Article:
The category four cyclone, the most powerful in the South Asian country in the past decade, hit the coast of Bangladesh late on Thursday, with winds reaching 240 km (150 miles) per hour, ripping up trees and leveling houses, as well as causing damage to crops, transport routes, communication and power supply lines. Many coastal districts were flooded.
More than 20 million people in Bangladesh have been left without shelter.
Mehamed Abdul Rob, president of the Bangladeshi Red Crescent Society, the Islamic equivalent of the Red Cross, said official statistics did not take into account the data on victims on coastal islands and in isolated areas.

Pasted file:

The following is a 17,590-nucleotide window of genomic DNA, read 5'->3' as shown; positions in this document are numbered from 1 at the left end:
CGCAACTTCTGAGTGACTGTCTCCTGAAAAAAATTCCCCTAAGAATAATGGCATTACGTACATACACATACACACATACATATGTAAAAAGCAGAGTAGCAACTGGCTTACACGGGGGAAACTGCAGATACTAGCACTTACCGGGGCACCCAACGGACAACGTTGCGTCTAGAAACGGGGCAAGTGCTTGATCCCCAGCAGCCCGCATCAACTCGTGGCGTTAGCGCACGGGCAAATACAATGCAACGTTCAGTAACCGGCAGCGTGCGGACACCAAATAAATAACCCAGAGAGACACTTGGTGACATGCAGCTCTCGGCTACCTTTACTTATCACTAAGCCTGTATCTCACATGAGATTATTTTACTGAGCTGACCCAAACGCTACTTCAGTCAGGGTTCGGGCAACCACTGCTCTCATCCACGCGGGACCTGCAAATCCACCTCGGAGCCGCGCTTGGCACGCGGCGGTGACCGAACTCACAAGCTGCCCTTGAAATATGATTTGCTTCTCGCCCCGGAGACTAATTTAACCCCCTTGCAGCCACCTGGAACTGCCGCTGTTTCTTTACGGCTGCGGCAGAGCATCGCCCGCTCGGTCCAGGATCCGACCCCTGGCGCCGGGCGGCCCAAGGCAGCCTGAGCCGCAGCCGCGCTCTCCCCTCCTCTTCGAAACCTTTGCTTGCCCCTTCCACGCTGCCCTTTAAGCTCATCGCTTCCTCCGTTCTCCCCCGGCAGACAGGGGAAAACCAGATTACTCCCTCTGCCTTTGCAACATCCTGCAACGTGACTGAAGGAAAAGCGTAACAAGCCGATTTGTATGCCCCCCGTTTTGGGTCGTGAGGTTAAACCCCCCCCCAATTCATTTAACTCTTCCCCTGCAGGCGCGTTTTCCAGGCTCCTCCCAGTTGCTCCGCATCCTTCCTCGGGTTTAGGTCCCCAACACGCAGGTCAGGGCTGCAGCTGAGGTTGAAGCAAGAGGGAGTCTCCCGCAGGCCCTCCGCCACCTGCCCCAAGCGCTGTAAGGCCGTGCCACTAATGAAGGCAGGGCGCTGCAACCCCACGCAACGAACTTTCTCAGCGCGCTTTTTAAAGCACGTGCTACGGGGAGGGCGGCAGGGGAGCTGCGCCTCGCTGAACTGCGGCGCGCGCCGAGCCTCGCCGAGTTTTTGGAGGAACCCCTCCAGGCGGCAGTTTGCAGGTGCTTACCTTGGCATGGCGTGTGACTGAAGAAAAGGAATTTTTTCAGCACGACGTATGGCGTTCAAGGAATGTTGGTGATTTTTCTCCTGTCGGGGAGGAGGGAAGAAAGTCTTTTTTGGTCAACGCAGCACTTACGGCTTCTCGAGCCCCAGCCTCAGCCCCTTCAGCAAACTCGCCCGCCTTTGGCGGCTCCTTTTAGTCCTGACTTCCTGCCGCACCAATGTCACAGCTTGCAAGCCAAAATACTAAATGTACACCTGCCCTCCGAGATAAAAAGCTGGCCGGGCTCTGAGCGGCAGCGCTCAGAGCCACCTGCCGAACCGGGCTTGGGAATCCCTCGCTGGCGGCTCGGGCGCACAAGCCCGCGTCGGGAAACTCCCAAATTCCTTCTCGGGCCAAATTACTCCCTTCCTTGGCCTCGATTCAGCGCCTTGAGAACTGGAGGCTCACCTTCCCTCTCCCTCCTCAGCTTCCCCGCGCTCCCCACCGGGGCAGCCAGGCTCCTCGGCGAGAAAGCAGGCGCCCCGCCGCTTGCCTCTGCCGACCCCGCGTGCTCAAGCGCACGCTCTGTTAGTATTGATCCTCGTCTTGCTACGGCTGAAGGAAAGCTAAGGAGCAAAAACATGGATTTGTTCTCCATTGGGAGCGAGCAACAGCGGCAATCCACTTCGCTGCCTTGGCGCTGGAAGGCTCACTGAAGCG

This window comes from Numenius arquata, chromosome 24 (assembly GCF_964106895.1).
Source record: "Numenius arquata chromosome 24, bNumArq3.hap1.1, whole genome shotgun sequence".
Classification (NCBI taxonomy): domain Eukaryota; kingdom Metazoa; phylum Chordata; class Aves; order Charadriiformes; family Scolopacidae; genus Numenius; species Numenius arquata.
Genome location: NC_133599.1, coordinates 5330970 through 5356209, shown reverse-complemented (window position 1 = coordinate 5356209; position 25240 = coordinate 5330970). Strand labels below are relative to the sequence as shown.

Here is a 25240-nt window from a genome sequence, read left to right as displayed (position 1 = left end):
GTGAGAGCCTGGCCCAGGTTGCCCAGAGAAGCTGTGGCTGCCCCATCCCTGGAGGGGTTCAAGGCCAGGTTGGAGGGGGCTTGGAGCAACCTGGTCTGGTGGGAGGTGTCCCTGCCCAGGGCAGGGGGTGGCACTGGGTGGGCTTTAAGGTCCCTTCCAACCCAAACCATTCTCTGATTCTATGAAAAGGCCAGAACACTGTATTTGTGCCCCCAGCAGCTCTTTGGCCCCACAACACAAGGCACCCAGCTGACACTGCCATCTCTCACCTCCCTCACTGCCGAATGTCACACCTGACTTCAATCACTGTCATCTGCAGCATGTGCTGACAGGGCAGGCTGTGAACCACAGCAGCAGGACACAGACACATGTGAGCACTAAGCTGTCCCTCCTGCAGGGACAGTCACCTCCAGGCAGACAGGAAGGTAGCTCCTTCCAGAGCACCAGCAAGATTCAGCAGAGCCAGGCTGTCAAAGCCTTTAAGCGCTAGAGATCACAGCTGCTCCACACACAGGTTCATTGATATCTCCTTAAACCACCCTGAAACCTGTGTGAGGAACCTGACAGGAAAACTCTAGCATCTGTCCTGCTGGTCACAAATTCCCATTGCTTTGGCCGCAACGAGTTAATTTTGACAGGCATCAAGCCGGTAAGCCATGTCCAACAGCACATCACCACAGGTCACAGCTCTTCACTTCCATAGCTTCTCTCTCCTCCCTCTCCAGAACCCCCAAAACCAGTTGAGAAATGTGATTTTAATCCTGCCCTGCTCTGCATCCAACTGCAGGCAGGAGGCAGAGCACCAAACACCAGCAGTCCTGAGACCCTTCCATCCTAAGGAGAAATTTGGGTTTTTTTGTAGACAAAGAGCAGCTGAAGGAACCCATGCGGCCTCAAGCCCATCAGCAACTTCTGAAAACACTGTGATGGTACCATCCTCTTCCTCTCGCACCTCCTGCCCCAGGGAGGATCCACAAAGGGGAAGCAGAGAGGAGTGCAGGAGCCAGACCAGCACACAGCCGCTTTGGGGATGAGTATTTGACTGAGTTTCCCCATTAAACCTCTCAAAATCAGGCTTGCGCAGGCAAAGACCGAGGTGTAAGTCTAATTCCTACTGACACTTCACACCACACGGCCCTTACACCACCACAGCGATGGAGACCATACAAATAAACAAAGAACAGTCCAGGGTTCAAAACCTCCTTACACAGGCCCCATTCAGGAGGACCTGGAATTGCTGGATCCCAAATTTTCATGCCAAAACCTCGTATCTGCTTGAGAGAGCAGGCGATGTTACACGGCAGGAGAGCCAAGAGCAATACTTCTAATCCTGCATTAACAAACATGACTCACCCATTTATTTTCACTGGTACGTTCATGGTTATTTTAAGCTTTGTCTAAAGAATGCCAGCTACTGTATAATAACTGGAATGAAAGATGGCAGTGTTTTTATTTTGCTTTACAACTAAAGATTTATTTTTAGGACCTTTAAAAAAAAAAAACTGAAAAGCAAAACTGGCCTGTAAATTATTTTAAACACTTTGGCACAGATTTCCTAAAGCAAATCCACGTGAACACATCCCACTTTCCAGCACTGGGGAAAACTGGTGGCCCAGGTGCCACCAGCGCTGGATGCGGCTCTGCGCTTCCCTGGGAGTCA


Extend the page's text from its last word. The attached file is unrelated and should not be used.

Bangladesh authorities said on Monday that Sidr had killed 2,407 people. Meanwhile, local media put the death toll at higher than 3,000.
Rob said his organization's information is based on numerous reports coming from thousands of volunteers working directly in the storm-afflicted areas rather than on the estimates of rescue services, which sometimes have no possibility to reach disaster-stricken regions.
International efforts are under way to help victims of the storm and supply basic necessities to the affected areas.
Cyclones kill hundreds of people in Bangladesh annually. However, following devastating cyclones in 1970 and 1991, which claimed half a million and 140,000 lives respectively, the south Asian country introduced a more effective early warning system and built a better network of shelters.